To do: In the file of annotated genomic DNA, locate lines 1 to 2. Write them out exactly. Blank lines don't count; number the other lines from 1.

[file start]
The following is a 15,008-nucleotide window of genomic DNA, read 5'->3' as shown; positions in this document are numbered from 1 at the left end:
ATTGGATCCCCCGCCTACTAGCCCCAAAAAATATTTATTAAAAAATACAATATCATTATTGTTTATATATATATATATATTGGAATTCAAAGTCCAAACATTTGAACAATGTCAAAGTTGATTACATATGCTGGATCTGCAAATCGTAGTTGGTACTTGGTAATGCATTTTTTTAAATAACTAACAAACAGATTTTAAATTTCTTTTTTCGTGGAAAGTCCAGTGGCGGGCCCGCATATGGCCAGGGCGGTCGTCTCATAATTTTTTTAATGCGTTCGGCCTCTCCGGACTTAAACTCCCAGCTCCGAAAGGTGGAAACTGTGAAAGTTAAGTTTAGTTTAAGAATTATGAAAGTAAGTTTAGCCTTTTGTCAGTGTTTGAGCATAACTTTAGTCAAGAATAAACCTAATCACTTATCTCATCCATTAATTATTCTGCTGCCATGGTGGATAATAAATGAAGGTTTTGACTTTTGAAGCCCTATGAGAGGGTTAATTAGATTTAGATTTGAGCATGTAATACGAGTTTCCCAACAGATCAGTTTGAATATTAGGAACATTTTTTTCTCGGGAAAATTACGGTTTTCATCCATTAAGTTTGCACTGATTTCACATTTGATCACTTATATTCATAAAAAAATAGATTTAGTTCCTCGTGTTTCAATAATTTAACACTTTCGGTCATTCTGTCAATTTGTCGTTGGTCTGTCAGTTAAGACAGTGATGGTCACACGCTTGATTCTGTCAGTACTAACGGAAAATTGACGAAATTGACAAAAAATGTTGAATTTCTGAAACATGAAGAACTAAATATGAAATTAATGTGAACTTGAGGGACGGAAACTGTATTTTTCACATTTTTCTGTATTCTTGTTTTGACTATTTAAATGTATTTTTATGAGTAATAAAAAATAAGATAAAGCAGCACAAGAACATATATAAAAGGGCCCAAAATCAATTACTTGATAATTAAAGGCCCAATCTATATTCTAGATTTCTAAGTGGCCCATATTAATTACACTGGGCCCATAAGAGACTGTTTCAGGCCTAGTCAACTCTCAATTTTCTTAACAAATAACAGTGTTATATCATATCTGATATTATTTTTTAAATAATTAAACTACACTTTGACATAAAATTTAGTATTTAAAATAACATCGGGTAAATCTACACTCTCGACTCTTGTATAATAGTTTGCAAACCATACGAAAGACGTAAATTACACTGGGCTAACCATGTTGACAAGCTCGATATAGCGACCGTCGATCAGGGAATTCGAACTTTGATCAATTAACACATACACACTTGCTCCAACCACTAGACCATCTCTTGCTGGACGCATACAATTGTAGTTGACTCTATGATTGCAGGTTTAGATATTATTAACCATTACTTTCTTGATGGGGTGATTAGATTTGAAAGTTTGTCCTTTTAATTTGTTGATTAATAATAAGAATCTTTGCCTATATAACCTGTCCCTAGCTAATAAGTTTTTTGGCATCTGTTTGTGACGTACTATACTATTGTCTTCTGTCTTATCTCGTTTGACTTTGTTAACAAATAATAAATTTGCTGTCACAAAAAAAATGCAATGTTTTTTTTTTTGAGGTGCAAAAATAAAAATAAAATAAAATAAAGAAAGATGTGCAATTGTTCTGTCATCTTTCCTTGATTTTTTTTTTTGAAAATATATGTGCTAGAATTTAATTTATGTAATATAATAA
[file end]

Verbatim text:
The following is a 15,008-nucleotide window of genomic DNA, read 5'->3' as shown; positions in this document are numbered from 1 at the left end:
ATTGGATCCCCCGCCTACTAGCCCCAAAAAATATTTATTAAAAAATACAATATCATTATTGTTTATATATATATATATATTGGAATTCAAAGTCCAAACATTTGAACAATGTCAAAGTTGATTACATATGCTGGATCTGCAAATCGTAGTTGGTACTTGGTAATGCATTTTTTTAAATAACTAACAAACAGATTTTAAATTTCTTTTTTCGTGGAAAGTCCAGTGGCGGGCCCGCATATGGCCAGGGCGGTCGTCTCATAATTTTTTTAATGCGTTCGGCCTCTCCGGACTTAAACTCCCAGCTCCGAAAGGTGGAAACTGTGAAAGTTAAGTTTAGTTTAAGAATTATGAAAGTAAGTTTAGCCTTTTGTCAGTGTTTGAGCATAACTTTAGTCAAGAATAAACCTAATCACTTATCTCATCCATTAATTATTCTGCTGCCATGGTGGATAATAAATGAAGGTTTTGACTTTTGAAGCCCTATGAGAGGGTTAATTAGATTTAGATTTGAGCATGTAATACGAGTTTCCCAACAGATCAGTTTGAATATTAGGAACATTTTTTTCTCGGGAAAATTACGGTTTTCATCCATTAAGTTTGCACTGATTTCACATTTGATCACTTATATTCATAAAAAAATAGATTTAGTTCCTCGTGTTTCAATAATTTAACACTTTCGGTCATTCTGTCAATTTGTCGTTGGTCTGTCAGTTAAGACAGTGATGGTCACACGCTTGATTCTGTCAGTACTAACGGAAAATTGACGAAATTGACAAAAAATGTTGAATTTCTGAAACATGAAGAACTAAATATGAAATTAATGTGAACTTGAGGGACGGAAACTGTATTTTTCACATTTTTCTGTATTCTTGTTTTGACTATTTAAATGTATTTTTATGAGTAATAAAAAATAAGATAAAGCAGCACAAGAACATATATAAAAGGGCCCAAAATCAATTACTTGATAATTAAAGGCCCAATCTATATTCTAGATTTCTAAGTGGCCCATATTAATTACACTGGGCCCATAAGAGACTGTTTCAGGCCTAGTCAACTCTCAATTTTCTTAACAAATAACAGTGTTATATCATATCTGATATTATTTTTTAAATAATTAAACTACACTTTGACATAAAATTTAGTATTTAAAATAACATCGGGTAAATCTACACTCTCGACTCTTGTATAATAGTTTGCAAACCATACGAAAGACGTAAATTACACTGGGCTAACCATGTTGACAAGCTCGATATAGCGACCGTCGATCAGGGAATTCGAACTTTGATCAATTAACACATACACACTTGCTCCAACCACTAGACCATCTCTTGCTGGACGCATACAATTGTAGTTGACTCTATGATTGCAGGTTTAGATATTATTAACCATTACTTTCTTGATGGGGTGATTAGATTTGAAAGTTTGTCCTTTTAATTTGTTGATTAATAATAAGAATCTTTGCCTATATAACCTGTCCCTAGCTAATAAGTTTTTTGGCATCTGTTTGTGACGTACTATACTATTGTCTTCTGTCTTATCTCGTTTGACTTTGTTAACAAATAATAAATTTGCTGTCACAAAAAAAATGCAATGTTTTTTTTTTTGAGGTGCAAAAATAAAAATAAAATAAAATAAAGAAAGATGTGCAATTGTTCTGTCATCTTTCCTTGATTTTTTTTTTTGAAAATATATGTGCTAGAATTTAATTTATGTAATATAATAA